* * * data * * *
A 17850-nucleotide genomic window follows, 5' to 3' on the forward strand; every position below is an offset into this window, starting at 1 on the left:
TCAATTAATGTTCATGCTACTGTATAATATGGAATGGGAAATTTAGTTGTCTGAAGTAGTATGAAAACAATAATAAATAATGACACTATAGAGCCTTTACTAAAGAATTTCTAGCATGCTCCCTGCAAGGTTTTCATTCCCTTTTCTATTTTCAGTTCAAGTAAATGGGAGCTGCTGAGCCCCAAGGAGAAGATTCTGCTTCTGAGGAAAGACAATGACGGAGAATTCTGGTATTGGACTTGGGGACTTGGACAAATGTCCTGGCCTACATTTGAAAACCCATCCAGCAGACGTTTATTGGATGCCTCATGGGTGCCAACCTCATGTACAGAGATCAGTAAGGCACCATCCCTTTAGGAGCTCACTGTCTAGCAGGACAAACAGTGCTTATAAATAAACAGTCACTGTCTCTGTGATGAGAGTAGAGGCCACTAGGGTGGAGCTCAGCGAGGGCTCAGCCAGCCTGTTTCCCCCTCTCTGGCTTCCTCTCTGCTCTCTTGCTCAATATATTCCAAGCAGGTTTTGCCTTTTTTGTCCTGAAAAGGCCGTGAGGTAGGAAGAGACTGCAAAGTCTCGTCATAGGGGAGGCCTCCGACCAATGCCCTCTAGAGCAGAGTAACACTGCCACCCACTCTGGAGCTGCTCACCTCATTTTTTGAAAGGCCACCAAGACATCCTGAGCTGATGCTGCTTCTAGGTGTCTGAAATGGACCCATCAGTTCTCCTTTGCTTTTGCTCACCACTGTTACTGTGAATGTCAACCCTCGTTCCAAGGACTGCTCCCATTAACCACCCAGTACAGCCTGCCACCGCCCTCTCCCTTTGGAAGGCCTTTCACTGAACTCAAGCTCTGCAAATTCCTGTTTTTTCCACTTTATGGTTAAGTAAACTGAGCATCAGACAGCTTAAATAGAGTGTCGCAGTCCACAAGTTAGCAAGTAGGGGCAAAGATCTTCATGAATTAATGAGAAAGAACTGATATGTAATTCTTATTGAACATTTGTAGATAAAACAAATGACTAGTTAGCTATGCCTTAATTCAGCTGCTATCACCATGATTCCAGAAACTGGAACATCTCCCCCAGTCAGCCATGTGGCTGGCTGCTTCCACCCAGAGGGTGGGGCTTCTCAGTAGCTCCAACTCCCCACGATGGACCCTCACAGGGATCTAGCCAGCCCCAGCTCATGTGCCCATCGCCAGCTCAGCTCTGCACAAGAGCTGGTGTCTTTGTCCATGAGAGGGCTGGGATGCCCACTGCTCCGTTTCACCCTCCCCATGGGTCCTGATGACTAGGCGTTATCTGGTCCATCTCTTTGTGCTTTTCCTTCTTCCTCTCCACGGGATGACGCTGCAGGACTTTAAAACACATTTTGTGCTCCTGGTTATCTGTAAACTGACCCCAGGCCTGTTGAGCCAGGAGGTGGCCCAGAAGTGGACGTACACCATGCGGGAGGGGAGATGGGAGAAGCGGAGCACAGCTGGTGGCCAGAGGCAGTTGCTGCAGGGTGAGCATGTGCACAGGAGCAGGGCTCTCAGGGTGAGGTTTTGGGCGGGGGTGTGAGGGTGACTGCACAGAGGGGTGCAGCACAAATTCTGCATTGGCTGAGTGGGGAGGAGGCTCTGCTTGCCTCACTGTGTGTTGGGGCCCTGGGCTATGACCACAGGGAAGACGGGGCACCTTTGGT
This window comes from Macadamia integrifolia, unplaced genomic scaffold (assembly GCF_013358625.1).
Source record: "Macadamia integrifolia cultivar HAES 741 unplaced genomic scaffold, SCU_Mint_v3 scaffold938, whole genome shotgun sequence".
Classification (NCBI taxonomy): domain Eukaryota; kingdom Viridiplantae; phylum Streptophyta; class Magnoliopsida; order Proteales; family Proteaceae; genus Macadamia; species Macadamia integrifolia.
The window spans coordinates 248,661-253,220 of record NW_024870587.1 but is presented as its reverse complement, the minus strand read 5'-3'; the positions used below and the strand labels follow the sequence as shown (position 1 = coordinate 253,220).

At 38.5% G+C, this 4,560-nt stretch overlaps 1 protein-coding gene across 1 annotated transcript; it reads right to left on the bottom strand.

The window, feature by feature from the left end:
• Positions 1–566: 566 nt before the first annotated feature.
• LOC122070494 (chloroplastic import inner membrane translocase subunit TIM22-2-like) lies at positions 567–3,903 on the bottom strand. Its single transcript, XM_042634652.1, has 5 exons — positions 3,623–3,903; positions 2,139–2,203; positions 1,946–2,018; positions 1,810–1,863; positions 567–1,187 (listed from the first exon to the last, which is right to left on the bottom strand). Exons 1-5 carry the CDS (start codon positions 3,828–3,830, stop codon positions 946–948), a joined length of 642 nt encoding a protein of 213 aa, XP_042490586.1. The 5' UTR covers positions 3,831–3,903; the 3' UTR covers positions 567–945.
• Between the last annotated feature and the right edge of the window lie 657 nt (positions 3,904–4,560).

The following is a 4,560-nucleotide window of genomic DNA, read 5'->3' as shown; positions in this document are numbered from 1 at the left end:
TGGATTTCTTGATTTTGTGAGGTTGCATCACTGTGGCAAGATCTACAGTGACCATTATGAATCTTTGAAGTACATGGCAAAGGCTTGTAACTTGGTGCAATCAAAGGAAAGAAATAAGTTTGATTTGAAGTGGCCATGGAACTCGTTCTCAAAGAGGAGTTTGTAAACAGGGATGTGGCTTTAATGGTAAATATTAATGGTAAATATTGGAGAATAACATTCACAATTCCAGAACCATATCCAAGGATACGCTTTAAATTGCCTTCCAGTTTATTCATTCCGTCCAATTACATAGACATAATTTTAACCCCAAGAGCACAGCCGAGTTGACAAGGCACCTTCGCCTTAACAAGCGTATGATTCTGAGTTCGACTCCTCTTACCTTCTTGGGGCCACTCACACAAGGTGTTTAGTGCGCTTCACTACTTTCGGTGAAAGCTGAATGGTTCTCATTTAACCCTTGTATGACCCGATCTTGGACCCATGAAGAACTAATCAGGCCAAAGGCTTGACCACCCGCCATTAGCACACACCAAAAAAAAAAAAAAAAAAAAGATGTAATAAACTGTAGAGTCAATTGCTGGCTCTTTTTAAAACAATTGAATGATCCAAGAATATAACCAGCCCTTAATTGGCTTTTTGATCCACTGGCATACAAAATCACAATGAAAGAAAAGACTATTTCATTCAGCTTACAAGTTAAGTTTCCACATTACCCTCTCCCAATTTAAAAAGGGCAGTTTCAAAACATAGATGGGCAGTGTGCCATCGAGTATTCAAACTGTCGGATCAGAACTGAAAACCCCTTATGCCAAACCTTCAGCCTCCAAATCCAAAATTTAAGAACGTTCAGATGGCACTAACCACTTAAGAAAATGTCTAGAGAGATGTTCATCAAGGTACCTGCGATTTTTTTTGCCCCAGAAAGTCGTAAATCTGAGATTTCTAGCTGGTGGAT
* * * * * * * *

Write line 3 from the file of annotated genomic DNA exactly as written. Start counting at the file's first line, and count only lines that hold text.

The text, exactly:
This window comes from Macadamia integrifolia, unplaced genomic scaffold (assembly GCF_013358625.1).